The gates of cascode transistors 41A and 41B are also connected to the drain of a N-channel transistor 42, the gate of which is connected to a bias voltage VB4 generated by a bias generator circuit 68 which is biased by current sources IB1 and IB2. Diode-connected transistor 40 and current source transistor 42 cause the bias voltage on the gates of cascode transistors 41A and 41B to track with voltage changes of the sources of input transistors 39A and 39B. The drains of cascode transistors 41A and 41B are connected by conductors 43A and 43B, respectively, to the inputs of a chopper-stabilized gain-boosted folded cascode circuit 28, details of which are shown in FIG. 2B. When the input voltages on conductors 7 and 8 change, the source voltage (on conductor 38A) of input transistors 39A and 39B follows, and therefore the gate and drain voltage (on conductor 40A) of diode-connected transistor 40 also follows, causing cascode transistors 41A and 41B to be always properly biased.

Bias voltage generator circuit 68 in FIG. 2A is shown in more detail in FIG. 8. Referring to FIG. 8, bias generator circuit 68 produces bias voltages VB1, VB2, VB3, and VB4. VB1 is connected to the gates of P-channel transistors 90, 99 and 103. VB2 is connected to the gates of P-channel transistors 91, 96, 100 and 104. VB3 is connected to the gates of-channel transistors 101 and 105, and VB4 is connected to the gate of-channel transistor 102. The source of transistor 90 is connected to VDD and its drain is connected to the source of transistor 91, the drain of which is connected to both VB1 and one terminal of a current source IB1, the other terminal of which is connected to ground. The source of transistor 96 is connected to VDD and its gate and drain are connected to VB2 and to one terminal of a current source IB2, the other terminal of which is connected to ground. The source of transistor 99 is connected to VDD and its drain is connected to the source of transistor 100. The drain of transistor 100 is connected by conductor 106 to the drain of transistor 101 and to the gate of transistor 102 and hence to bias voltage VB4. The source of transistor 101 is connected to the drain of transistor 102, the source of which is connected to ground. The source of transistor 103 is connected to VDD and its drain is connected to the source of transistor 104. The drain of transistor 104 is connected to the drain and gate of transistor 105, the source of which is is connected to ground. Transistors 96 and 105 are relatively long-channel transistors, in order to obtain large VGS voltages for properly biasing transistors 91 and 101. Transistor 105 can be a composite transistor including a number of N-channel transistors connected in series and all having their gates connected to VB3, with one or more of the series-connected transistors having its gate electrically shorted to its drain by means of a laser-cuttable link to allow laser trimming adjustment of VB3.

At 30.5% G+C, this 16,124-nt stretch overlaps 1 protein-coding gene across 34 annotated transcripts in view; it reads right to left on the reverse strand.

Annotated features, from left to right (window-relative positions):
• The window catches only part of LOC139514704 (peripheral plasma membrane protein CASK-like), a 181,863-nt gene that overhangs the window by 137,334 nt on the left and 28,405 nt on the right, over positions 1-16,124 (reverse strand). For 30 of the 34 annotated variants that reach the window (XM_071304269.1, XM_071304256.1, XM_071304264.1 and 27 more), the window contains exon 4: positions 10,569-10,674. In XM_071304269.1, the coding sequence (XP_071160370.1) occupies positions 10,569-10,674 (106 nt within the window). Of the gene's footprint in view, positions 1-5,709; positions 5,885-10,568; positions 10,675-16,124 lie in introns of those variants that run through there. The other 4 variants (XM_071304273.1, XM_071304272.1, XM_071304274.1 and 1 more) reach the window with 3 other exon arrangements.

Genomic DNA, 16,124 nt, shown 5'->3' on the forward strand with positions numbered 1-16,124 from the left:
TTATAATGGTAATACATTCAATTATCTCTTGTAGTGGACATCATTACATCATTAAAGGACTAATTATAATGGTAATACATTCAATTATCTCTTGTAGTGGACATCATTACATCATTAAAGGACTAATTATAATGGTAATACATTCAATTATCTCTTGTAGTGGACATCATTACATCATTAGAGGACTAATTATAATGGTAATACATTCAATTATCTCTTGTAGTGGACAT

Bias voltage generator circuit 68 produces VB1=VDD−VGS(90), VB2=VDD−VGS(96), VB3=VGS (105)+VDS (102), and VB4=VGS(102).

Referring to FIG. 2B, folded cascode circuit 28 includes N-channel current source transistors 44 and 45 having their sources connected to ground, their gates connected to conductor 47, and their drains connected by conductors 43A and 43B to first and second inputs of un-chopping circuit 33, respectively. Conductors 43A and 43B are also coupled directly to the (+) and (−) inputs, respectively, of a chopper-stabilized gain boost amplifier 32. The details of un-chopping circuit 33 are shown in FIG. 5A. A first output of chopping circuit 33 is connected by conductor 55A to the source of-channel cascode transistor 49A, the drain of which is connected by conductor 47 to the drain of a P-channel cascode transistor 49. The gates of cascode transistors 49A and 49 are connected to bias voltages VB3 and VB2, respectively. A second output of un-chopping circuit 33 is connected by conductor 55B to the source of a N-channel cascode transistor 50A, the drain of which is connected to conductor 47A. The gate of cascode transistor 50A is connected by conductor 86B to the output of chopper-stabilized gain boost amplifier 32, and the drain of transistor is connected by conductor 47A to the (−) input of class AB output circuit 34.

The source of cascode transistor 49 is connected to a first output of an un-chopping circuit 31, the details of which are shown in FIG. 5B. A second output of chopping circuit 31 is connected to the source of a P-channel cascode transistor 50, the drain of which is connected by conductor 48 to a (+) input of class AB output circuit 34 of FIG. 2A. The gate of cascode transistor 50 is connected to the output of another chopper-stabilized gain boost amplifier 30, the (+) input of which is connected by conductor 69A to a first input of un-chopping circuit 31 and to the drain of a P-channel current source transistor 51, the source of which is connected to VDD. The (−) input chopper-stabilized gain boost amplifier 30 is connected by conductor 69B to a second input of un-chopping circuit 31 and to the drain of a second P-channel current source transistor 52, the source of which is connected to VDD. The gates of transistors 51 and 52 are connected by conductor 54A to bias voltage VB1. The effect of gain boost amplifiers 30 and 32 is to boost the open-loop gain of chopper-stabilized operational amplifier 2 from about 96 dB to about 180 dB by increasing the output (drain) impedances of cascode transistors 50 and 50A.